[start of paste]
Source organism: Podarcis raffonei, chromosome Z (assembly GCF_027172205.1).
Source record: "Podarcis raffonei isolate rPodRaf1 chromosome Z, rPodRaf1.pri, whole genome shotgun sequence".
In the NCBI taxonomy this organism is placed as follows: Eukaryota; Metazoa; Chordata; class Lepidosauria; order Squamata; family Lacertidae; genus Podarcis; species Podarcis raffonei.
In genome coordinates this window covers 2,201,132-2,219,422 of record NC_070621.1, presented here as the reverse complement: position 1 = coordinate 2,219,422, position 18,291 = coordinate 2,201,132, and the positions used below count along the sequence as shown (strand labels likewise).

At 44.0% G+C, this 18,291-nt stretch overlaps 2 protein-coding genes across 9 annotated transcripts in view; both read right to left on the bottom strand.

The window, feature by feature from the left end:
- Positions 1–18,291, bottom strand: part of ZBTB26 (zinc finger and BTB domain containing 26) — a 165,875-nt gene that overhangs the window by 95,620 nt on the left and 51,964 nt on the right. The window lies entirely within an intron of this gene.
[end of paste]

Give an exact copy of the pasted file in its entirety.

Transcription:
Source organism: Podarcis raffonei, chromosome Z (assembly GCF_027172205.1).
Source record: "Podarcis raffonei isolate rPodRaf1 chromosome Z, rPodRaf1.pri, whole genome shotgun sequence".
In the NCBI taxonomy this organism is placed as follows: Eukaryota; Metazoa; Chordata; class Lepidosauria; order Squamata; family Lacertidae; genus Podarcis; species Podarcis raffonei.
In genome coordinates this window covers 2,201,132-2,219,422 of record NC_070621.1, presented here as the reverse complement: position 1 = coordinate 2,219,422, position 18,291 = coordinate 2,201,132, and the positions used below count along the sequence as shown (strand labels likewise).

At 44.0% G+C, this 18,291-nt stretch overlaps 2 protein-coding genes across 9 annotated transcripts in view; both read right to left on the bottom strand.

The window, feature by feature from the left end:
- Positions 1–18,291, bottom strand: part of ZBTB26 (zinc finger and BTB domain containing 26) — a 165,875-nt gene that overhangs the window by 95,620 nt on the left and 51,964 nt on the right. The window lies entirely within an intron of this gene.